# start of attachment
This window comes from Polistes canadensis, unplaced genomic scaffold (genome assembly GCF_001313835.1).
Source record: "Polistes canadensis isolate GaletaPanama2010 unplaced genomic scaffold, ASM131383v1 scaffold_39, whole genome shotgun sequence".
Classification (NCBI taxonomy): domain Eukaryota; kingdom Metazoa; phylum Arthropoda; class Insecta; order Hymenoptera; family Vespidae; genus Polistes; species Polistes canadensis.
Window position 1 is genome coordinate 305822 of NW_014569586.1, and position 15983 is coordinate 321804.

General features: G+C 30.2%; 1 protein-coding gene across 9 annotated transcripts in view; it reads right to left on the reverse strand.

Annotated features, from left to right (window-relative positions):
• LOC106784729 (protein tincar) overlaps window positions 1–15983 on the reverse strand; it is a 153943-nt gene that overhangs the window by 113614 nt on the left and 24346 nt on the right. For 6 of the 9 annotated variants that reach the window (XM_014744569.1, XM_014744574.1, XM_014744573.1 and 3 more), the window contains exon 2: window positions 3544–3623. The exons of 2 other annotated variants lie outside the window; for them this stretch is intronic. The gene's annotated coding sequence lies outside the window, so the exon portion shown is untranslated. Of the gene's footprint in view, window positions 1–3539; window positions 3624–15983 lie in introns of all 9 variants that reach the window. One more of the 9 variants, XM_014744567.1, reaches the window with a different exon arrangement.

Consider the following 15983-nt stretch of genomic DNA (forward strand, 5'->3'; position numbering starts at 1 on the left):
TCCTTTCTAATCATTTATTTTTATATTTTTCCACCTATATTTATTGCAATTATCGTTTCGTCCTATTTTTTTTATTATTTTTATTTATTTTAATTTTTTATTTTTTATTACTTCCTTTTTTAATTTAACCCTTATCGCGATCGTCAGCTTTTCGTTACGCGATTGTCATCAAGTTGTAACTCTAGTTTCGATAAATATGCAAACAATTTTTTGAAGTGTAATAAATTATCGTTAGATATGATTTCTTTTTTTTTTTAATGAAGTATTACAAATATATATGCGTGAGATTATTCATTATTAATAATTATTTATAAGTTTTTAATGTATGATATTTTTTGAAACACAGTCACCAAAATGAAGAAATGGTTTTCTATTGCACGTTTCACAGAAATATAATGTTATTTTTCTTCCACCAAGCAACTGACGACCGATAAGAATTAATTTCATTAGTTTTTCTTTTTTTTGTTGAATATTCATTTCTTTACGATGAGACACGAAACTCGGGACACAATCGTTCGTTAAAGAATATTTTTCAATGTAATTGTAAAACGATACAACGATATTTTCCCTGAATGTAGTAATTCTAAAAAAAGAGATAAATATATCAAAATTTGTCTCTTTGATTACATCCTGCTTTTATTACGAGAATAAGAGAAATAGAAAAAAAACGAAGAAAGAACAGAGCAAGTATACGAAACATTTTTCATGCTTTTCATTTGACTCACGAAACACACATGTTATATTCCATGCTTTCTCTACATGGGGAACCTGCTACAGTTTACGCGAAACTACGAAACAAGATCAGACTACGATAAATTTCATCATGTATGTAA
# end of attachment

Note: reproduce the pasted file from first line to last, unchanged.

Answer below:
This window comes from Polistes canadensis, unplaced genomic scaffold (genome assembly GCF_001313835.1).
Source record: "Polistes canadensis isolate GaletaPanama2010 unplaced genomic scaffold, ASM131383v1 scaffold_39, whole genome shotgun sequence".
Classification (NCBI taxonomy): domain Eukaryota; kingdom Metazoa; phylum Arthropoda; class Insecta; order Hymenoptera; family Vespidae; genus Polistes; species Polistes canadensis.
Window position 1 is genome coordinate 305822 of NW_014569586.1, and position 15983 is coordinate 321804.

General features: G+C 30.2%; 1 protein-coding gene across 9 annotated transcripts in view; it reads right to left on the reverse strand.

Annotated features, from left to right (window-relative positions):
• LOC106784729 (protein tincar) overlaps window positions 1–15983 on the reverse strand; it is a 153943-nt gene that overhangs the window by 113614 nt on the left and 24346 nt on the right. For 6 of the 9 annotated variants that reach the window (XM_014744569.1, XM_014744574.1, XM_014744573.1 and 3 more), the window contains exon 2: window positions 3544–3623. The exons of 2 other annotated variants lie outside the window; for them this stretch is intronic. The gene's annotated coding sequence lies outside the window, so the exon portion shown is untranslated. Of the gene's footprint in view, window positions 1–3539; window positions 3624–15983 lie in introns of all 9 variants that reach the window. One more of the 9 variants, XM_014744567.1, reaches the window with a different exon arrangement.

Consider the following 15983-nt stretch of genomic DNA (forward strand, 5'->3'; position numbering starts at 1 on the left):
TCCTTTCTAATCATTTATTTTTATATTTTTCCACCTATATTTATTGCAATTATCGTTTCGTCCTATTTTTTTTATTATTTTTATTTATTTTAATTTTTTATTTTTTATTACTTCCTTTTTTAATTTAACCCTTATCGCGATCGTCAGCTTTTCGTTACGCGATTGTCATCAAGTTGTAACTCTAGTTTCGATAAATATGCAAACAATTTTTTGAAGTGTAATAAATTATCGTTAGATATGATTTCTTTTTTTTTTTAATGAAGTATTACAAATATATATGCGTGAGATTATTCATTATTAATAATTATTTATAAGTTTTTAATGTATGATATTTTTTGAAACACAGTCACCAAAATGAAGAAATGGTTTTCTATTGCACGTTTCACAGAAATATAATGTTATTTTTCTTCCACCAAGCAACTGACGACCGATAAGAATTAATTTCATTAGTTTTTCTTTTTTTTGTTGAATATTCATTTCTTTACGATGAGACACGAAACTCGGGACACAATCGTTCGTTAAAGAATATTTTTCAATGTAATTGTAAAACGATACAACGATATTTTCCCTGAATGTAGTAATTCTAAAAAAAGAGATAAATATATCAAAATTTGTCTCTTTGATTACATCCTGCTTTTATTACGAGAATAAGAGAAATAGAAAAAAAACGAAGAAAGAACAGAGCAAGTATACGAAACATTTTTCATGCTTTTCATTTGACTCACGAAACACACATGTTATATTCCATGCTTTCTCTACATGGGGAACCTGCTACAGTTTACGCGAAACTACGAAACAAGATCAGACTACGATAAATTTCATCATGTATGTAA